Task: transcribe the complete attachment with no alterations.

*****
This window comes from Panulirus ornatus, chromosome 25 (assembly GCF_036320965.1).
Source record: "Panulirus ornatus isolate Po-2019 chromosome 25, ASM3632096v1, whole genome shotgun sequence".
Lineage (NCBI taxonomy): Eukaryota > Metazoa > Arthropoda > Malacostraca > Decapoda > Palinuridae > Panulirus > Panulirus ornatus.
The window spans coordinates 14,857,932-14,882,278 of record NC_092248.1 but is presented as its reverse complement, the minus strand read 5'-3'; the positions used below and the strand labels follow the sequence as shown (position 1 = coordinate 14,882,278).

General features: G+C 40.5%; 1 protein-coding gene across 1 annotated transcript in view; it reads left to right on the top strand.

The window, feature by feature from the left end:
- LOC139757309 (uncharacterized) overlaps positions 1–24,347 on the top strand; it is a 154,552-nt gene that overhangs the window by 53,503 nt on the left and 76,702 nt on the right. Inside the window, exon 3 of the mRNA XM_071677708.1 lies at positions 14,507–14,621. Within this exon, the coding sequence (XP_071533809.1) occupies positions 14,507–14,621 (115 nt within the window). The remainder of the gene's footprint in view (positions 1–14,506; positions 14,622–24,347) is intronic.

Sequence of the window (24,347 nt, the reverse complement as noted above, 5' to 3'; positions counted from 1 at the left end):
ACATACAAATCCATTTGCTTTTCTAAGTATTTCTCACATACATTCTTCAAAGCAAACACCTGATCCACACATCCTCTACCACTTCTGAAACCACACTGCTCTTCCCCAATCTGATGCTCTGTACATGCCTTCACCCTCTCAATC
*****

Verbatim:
This window comes from Panulirus ornatus, chromosome 25 (assembly GCF_036320965.1).
Source record: "Panulirus ornatus isolate Po-2019 chromosome 25, ASM3632096v1, whole genome shotgun sequence".
Lineage (NCBI taxonomy): Eukaryota > Metazoa > Arthropoda > Malacostraca > Decapoda > Palinuridae > Panulirus > Panulirus ornatus.
The window spans coordinates 14,857,932-14,882,278 of record NC_092248.1 but is presented as its reverse complement, the minus strand read 5'-3'; the positions used below and the strand labels follow the sequence as shown (position 1 = coordinate 14,882,278).

General features: G+C 40.5%; 1 protein-coding gene across 1 annotated transcript in view; it reads left to right on the top strand.

The window, feature by feature from the left end:
- LOC139757309 (uncharacterized) overlaps positions 1–24,347 on the top strand; it is a 154,552-nt gene that overhangs the window by 53,503 nt on the left and 76,702 nt on the right. Inside the window, exon 3 of the mRNA XM_071677708.1 lies at positions 14,507–14,621. Within this exon, the coding sequence (XP_071533809.1) occupies positions 14,507–14,621 (115 nt within the window). The remainder of the gene's footprint in view (positions 1–14,506; positions 14,622–24,347) is intronic.

Sequence of the window (24,347 nt, the reverse complement as noted above, 5' to 3'; positions counted from 1 at the left end):
ACATACAAATCCATTTGCTTTTCTAAGTATTTCTCACATACATTCTTCAAAGCAAACACCTGATCCACACATCCTCTACCACTTCTGAAACCACACTGCTCTTCCCCAATCTGATGCTCTGTACATGCCTTCACCCTCTCAATC